Americans are on the move. Whether it be due to rising costs of living, flexible employment options, or changing political environments, more people are considering new places to put down roots.
Findings from a recent study, conducted by the real estate website Clever, identify the most — and least — LGBTQ-friendly metro areas across the country.
While Washington, D.C. landed in the top 25, a large share of the bottom-ranking cities come from states like Florida, Tennessee and Texas.
Unsurprisingly, San Francisco topped the list as the most LGBTQ-friendly city. Meanwhile, Memphis, Tennessee, was ranked the most unfriendly city among the country’s 50 most-populous metro areas.
Researchers used data from organizations like the Human Rights Campaign, PFLAG, and the National LGBT Chamber of Commerce to create a snapshot of which cities may be easier or harder for queer people to live in.
Factors such as the number of anti-trans pieces of legislation passed, percent of state population identifying as LGBTQ, designated number of LGBTQ-affirming health care providers per capita, number of Pride events, and the number of “Don’t Say Gay” laws all contributed to scoring the cities.
Out of 50 cities ranked from most to least LGBTQ-friendly, the bottom 10 are:
10. Kansas City, Missouri
9. St. Louis, Missouri
8. Tampa, Florida,
7. Oklahoma City, Oklahoma
6. Dallas, Texas
5. Miami, Florida
4. Birmingham, Alabama
3. Jacksonville, Florida
2. Houston, Texas
1. Memphis, Tennessee
Seven out of the bottom ten cities are in states with “Don’t Say Gay” laws, four do not have any National LGBT Chamber of Commerce chapters, and they average 46% fewer LGBTQ-affirming healthcare providers per 100,000 residents than the average metro area in the study.
While a 36% opposition rate to same-sex marriage in Tennessee is a sobering reminder of the work still needed for LGBTQ rights in America, there are some glimmers of hope.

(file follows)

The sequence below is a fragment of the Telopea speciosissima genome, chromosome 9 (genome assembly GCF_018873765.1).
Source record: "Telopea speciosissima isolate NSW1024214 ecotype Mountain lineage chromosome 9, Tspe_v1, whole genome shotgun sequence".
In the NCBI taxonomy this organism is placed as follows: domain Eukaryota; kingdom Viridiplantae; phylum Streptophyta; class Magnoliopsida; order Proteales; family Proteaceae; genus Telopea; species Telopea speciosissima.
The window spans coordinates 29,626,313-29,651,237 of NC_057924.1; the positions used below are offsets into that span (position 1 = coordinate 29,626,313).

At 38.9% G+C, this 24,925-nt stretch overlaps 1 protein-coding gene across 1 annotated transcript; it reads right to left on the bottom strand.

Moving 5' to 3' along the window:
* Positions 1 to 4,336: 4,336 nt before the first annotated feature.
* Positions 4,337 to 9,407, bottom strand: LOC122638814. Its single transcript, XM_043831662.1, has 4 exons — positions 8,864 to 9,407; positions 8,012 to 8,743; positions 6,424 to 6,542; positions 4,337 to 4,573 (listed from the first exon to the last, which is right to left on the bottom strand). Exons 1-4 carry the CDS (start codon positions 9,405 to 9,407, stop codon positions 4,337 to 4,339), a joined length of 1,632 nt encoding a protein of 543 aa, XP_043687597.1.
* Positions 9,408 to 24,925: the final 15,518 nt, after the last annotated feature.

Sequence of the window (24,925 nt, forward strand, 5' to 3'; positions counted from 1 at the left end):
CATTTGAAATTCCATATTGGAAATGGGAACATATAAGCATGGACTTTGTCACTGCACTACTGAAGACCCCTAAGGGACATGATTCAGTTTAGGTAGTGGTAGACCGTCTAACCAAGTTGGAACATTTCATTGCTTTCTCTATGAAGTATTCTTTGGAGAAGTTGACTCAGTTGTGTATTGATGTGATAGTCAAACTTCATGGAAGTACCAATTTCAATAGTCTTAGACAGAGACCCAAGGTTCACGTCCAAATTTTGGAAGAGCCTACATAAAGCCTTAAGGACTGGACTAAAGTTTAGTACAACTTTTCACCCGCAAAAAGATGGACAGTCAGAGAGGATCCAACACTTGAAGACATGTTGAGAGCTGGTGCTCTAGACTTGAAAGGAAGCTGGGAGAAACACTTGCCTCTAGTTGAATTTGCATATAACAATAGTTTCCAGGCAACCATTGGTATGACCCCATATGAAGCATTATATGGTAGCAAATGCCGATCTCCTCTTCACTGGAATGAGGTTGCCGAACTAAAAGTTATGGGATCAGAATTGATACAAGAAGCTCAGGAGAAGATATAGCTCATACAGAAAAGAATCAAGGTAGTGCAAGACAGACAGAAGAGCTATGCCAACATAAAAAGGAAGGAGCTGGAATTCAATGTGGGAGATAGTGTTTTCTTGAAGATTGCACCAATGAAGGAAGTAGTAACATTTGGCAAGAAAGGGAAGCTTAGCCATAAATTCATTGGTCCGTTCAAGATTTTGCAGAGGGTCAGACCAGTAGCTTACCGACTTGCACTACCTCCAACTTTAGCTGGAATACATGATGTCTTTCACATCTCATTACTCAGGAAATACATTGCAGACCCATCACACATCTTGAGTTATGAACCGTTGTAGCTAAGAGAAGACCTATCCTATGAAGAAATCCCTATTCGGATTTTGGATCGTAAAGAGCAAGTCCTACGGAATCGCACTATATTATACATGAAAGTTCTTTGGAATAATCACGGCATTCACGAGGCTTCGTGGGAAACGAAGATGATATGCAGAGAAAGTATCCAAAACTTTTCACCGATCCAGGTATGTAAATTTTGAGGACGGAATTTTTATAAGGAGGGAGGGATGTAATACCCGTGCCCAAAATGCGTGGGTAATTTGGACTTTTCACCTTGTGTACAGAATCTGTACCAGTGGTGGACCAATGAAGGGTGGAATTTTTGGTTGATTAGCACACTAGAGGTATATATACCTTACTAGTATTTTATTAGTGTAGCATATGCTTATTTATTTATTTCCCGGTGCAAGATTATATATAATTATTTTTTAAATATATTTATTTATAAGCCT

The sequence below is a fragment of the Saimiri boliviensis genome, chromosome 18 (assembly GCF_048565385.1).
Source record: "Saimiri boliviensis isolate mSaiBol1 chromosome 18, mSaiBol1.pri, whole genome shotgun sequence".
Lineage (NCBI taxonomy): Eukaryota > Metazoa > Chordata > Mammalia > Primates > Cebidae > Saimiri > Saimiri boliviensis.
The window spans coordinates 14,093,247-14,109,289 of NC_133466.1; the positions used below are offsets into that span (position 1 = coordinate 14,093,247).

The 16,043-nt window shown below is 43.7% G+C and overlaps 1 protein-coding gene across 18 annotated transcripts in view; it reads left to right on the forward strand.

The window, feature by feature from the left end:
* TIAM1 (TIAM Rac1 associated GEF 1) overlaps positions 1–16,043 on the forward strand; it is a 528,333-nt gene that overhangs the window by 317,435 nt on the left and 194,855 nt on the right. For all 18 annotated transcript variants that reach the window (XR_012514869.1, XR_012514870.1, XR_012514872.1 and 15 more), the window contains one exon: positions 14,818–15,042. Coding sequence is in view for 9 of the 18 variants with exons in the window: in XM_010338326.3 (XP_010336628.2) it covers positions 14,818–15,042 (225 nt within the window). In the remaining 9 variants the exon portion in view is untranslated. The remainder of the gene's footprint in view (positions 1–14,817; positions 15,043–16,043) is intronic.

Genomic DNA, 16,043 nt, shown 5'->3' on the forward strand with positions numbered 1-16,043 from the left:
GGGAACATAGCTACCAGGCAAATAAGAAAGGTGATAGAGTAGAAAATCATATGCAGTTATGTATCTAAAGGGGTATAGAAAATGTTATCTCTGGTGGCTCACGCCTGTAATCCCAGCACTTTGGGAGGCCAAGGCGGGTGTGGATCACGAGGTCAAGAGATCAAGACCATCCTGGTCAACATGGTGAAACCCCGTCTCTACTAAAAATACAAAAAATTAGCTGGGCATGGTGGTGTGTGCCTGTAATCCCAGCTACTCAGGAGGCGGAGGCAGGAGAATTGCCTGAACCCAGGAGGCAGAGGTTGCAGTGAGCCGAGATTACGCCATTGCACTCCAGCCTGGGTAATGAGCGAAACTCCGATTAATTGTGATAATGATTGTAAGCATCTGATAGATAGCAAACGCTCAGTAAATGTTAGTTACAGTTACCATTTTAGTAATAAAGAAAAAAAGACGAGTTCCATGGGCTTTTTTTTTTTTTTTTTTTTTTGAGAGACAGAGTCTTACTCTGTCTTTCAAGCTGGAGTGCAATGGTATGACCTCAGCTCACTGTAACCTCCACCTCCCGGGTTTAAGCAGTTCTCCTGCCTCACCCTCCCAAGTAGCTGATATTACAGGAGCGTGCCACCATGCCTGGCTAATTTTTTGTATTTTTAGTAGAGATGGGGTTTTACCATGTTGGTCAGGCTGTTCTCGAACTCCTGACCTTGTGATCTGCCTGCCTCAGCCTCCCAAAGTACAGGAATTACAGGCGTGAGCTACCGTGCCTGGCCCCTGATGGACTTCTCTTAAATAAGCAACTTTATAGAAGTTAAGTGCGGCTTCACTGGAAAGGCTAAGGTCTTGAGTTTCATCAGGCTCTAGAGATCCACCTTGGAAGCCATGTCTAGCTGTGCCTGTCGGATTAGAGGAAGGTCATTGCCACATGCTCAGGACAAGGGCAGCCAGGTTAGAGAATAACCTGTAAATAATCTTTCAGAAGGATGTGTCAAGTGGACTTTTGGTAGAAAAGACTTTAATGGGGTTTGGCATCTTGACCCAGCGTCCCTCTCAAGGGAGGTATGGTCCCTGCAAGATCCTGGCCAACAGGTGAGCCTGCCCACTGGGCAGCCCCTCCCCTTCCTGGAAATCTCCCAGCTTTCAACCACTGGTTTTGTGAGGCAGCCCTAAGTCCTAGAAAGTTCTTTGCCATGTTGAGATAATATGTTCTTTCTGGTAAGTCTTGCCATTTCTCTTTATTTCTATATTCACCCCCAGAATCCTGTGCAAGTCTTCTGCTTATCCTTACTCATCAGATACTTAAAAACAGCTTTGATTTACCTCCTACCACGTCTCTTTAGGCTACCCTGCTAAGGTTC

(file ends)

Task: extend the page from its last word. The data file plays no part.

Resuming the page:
For example, Kansas City has declared itself an LGBTQ sanctuary city, and Houston boasts one of the last remaining lesbian bars in the entire country. Additionally, two of the most unfriendly ranked cities, Hartford and Jacksonville, can claim some of the lowest opposition rates (11%) to same-sex marriage.
Back in May of this year, Kansas City Mayor Quinton Lucas said, in part, “After the Missouri state legislature introduced several bills criminalizing access to gender affirming healthcare across Missouri, I am proud City Council took action and approved the ‘safe haven’ resolution to take steps, within our legal power, to protect our transgender community and anyone seeking gender-affirming care.”
Here at home, Washington, D.C. ranked No. 24 on the list, with a below-average rate of 0.38 LGBTQ-affirming health care providers per 100,000 residents (within a 25-mile radius).
The top three cities on the list, San Francisco, Hartford, and Las Vegas, have 1.4, 1.73, and 1.65 such providers per capita, respectively. D.C. also had below-average rates of gay bars, Pride events, and PFLAG chapters.
The capital city can, however, proudly point to an above-average municipality score, a state municipality score double the average of the study, and a below-average rate of residents opposing same-sex marriage.
These are challenging times for news organizations. And yet it’s crucial we stay active and provide vital resources and information to both our local readers and the world. So won’t you please take a moment and consider supporting Metro Weekly with a membership? For as little as $5 a month, you can help ensure Metro Weekly magazine and MetroWeekly.com remain free, viable resources as we provide the best, most diverse, culturally-resonant LGBTQ coverage in both the D.C. region and around the world. Memberships come with exclusive perks and discounts, your own personal digital delivery of each week’s magazine (and an archive), access to our Member's Lounge when it launches this fall, and exclusive members-only items like Metro Weekly Membership Mugs and Tote Bags! Check out all our membership levels here and please join us today!